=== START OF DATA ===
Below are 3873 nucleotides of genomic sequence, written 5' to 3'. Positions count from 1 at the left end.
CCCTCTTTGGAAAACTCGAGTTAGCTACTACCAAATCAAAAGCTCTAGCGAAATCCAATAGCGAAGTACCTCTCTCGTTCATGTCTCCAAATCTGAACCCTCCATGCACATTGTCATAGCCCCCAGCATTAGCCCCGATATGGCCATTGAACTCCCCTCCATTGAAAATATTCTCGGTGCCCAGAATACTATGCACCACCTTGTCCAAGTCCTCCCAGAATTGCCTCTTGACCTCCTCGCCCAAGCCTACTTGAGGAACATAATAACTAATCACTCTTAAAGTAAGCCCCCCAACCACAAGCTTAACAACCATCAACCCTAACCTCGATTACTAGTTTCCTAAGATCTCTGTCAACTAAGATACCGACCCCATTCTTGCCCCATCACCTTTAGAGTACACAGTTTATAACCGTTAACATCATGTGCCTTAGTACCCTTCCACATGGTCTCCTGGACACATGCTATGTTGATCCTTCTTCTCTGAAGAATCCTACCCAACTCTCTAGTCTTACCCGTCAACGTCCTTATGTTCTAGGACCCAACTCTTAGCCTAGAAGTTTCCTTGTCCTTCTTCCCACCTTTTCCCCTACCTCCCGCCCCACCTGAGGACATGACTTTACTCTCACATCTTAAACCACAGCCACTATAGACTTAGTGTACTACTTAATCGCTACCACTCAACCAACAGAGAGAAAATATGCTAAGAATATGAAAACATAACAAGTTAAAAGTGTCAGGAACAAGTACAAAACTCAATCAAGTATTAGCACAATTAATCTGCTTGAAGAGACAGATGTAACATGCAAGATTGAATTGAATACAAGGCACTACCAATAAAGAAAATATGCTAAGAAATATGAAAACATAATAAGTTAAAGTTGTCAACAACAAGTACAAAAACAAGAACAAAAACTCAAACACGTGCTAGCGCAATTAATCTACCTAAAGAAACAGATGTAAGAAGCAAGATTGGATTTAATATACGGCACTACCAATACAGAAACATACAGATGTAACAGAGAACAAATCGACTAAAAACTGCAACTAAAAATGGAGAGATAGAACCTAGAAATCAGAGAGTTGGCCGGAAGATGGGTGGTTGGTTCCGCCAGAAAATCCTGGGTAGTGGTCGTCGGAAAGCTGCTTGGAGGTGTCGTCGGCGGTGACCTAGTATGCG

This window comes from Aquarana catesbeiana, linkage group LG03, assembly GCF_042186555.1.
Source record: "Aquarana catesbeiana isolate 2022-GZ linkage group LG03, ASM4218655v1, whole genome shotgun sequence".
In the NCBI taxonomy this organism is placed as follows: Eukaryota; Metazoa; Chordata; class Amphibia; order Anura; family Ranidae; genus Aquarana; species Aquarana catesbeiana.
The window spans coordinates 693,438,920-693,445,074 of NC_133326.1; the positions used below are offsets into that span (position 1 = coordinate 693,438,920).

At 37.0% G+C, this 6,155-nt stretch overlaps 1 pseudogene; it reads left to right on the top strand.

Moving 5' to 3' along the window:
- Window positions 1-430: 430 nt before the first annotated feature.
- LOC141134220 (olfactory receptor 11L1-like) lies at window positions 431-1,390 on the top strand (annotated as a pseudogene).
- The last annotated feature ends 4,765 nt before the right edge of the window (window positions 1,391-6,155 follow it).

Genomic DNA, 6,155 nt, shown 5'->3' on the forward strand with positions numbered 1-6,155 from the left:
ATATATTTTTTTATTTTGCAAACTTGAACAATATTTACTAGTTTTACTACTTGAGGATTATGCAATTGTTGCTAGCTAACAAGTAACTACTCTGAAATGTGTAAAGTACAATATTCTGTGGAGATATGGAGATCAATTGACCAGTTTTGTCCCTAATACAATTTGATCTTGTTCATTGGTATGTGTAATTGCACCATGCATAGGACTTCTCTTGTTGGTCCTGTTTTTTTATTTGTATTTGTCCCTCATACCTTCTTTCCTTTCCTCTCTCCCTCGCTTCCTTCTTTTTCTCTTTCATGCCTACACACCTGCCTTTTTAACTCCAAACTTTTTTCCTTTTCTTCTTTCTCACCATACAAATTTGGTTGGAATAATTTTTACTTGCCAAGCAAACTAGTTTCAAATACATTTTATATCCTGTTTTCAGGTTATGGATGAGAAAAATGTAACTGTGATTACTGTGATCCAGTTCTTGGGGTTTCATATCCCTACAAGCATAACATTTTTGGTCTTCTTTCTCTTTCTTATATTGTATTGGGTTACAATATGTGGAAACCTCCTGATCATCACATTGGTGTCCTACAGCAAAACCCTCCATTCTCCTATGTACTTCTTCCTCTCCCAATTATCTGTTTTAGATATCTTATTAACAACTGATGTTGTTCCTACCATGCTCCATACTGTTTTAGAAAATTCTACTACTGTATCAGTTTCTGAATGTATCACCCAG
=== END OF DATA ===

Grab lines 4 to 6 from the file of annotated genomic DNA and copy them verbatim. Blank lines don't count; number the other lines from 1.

Source record: "Aquarana catesbeiana isolate 2022-GZ linkage group LG03, ASM4218655v1, whole genome shotgun sequence".
In the NCBI taxonomy this organism is placed as follows: Eukaryota; Metazoa; Chordata; class Amphibia; order Anura; family Ranidae; genus Aquarana; species Aquarana catesbeiana.
The window spans coordinates 693,438,920-693,445,074 of NC_133326.1; the positions used below are offsets into that span (position 1 = coordinate 693,438,920).